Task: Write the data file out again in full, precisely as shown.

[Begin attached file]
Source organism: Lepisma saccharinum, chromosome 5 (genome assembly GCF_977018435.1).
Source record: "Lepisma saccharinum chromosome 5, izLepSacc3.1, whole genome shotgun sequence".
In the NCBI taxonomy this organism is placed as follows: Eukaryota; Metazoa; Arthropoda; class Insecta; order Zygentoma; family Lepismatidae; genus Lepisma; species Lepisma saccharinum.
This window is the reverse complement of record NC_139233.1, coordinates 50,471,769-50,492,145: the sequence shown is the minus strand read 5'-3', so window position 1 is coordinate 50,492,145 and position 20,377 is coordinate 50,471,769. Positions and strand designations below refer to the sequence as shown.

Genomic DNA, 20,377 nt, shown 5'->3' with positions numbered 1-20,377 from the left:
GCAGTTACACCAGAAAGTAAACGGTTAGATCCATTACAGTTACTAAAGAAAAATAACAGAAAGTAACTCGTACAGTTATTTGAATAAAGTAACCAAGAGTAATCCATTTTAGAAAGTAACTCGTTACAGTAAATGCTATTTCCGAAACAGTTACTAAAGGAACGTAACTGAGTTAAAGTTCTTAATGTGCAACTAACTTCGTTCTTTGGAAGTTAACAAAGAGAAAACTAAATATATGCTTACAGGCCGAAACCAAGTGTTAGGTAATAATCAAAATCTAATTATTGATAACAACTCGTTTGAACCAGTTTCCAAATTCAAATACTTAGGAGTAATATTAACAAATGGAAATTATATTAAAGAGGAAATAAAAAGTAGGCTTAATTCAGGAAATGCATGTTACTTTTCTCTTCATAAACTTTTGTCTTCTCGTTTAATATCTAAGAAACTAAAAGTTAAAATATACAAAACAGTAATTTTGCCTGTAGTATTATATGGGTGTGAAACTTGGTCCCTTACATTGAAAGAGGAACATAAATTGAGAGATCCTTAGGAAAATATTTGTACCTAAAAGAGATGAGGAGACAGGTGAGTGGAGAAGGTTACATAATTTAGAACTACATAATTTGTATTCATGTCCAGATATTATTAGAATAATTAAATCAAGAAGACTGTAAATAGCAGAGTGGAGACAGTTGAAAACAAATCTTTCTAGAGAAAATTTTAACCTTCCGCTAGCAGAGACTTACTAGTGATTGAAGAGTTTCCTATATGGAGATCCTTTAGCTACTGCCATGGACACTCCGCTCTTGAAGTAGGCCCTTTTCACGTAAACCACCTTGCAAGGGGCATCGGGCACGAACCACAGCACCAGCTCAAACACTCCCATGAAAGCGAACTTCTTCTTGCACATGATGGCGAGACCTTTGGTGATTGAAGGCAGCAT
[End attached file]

Source organism: Lepisma saccharinum, chromosome 5 (genome assembly GCF_977018435.1).
Source record: "Lepisma saccharinum chromosome 5, izLepSacc3.1, whole genome shotgun sequence".
In the NCBI taxonomy this organism is placed as follows: Eukaryota; Metazoa; Arthropoda; class Insecta; order Zygentoma; family Lepismatidae; genus Lepisma; species Lepisma saccharinum.
This window is the reverse complement of record NC_139233.1, coordinates 50,471,769-50,492,145: the sequence shown is the minus strand read 5'-3', so window position 1 is coordinate 50,492,145 and position 20,377 is coordinate 50,471,769. Positions and strand designations below refer to the sequence as shown.

Genomic DNA, 20,377 nt, shown 5'->3' with positions numbered 1-20,377 from the left:
GCAGTTACACCAGAAAGTAAACGGTTAGATCCATTACAGTTACTAAAGAAAAATAACAGAAAGTAACTCGTACAGTTATTTGAATAAAGTAACCAAGAGTAATCCATTTTAGAAAGTAACTCGTTACAGTAAATGCTATTTCCGAAACAGTTACTAAAGGAACGTAACTGAGTTAAAGTTCTTAATGTGCAACTAACTTCGTTCTTTGGAAGTTAACAAAGAGAAAACTAAATATATGCTTACAGGCCGAAACCAAGTGTTAGGTAATAATCAAAATCTAATTATTGATAACAACTCGTTTGAACCAGTTTCCAAATTCAAATACTTAGGAGTAATATTAACAAATGGAAATTATATTAAAGAGGAAATAAAAAGTAGGCTTAATTCAGGAAATGCATGTTACTTTTCTCTTCATAAACTTTTGTCTTCTCGTTTAATATCTAAGAAACTAAAAGTTAAAATATACAAAACAGTAATTTTGCCTGTAGTATTATATGGGTGTGAAACTTGGTCCCTTACATTGAAAGAGGAACATAAATTGAGAGATCCTTAGGAAAATATTTGTACCTAAAAGAGATGAGGAGACAGGTGAGTGGAGAAGGTTACATAATTTAGAACTACATAATTTGTATTCATGTCCAGATATTATTAGAATAATTAAATCAAGAAGACTGTAAATAGCAGAGTGGAGACAGTTGAAAACAAATCTTTCTAGAGAAAATTTTAACCTTCCGCTAGCAGAGACTTACTAGTGATTGAAGAGTTTCCTATATGGAGATCCTTTAGCTACTGCCATGGACACTCCGCTCTTGAAGTAGGCCCTTTTCACGTAAACCACCTTGCAAGGGGCATCGGGCACGAACCACAGCACCAGCTCAAACACTCCCATGAAAGCGAACTTCTTCTTGCACATGATGGCGAGACCTTTGGTGATTGAAGGCAGCAT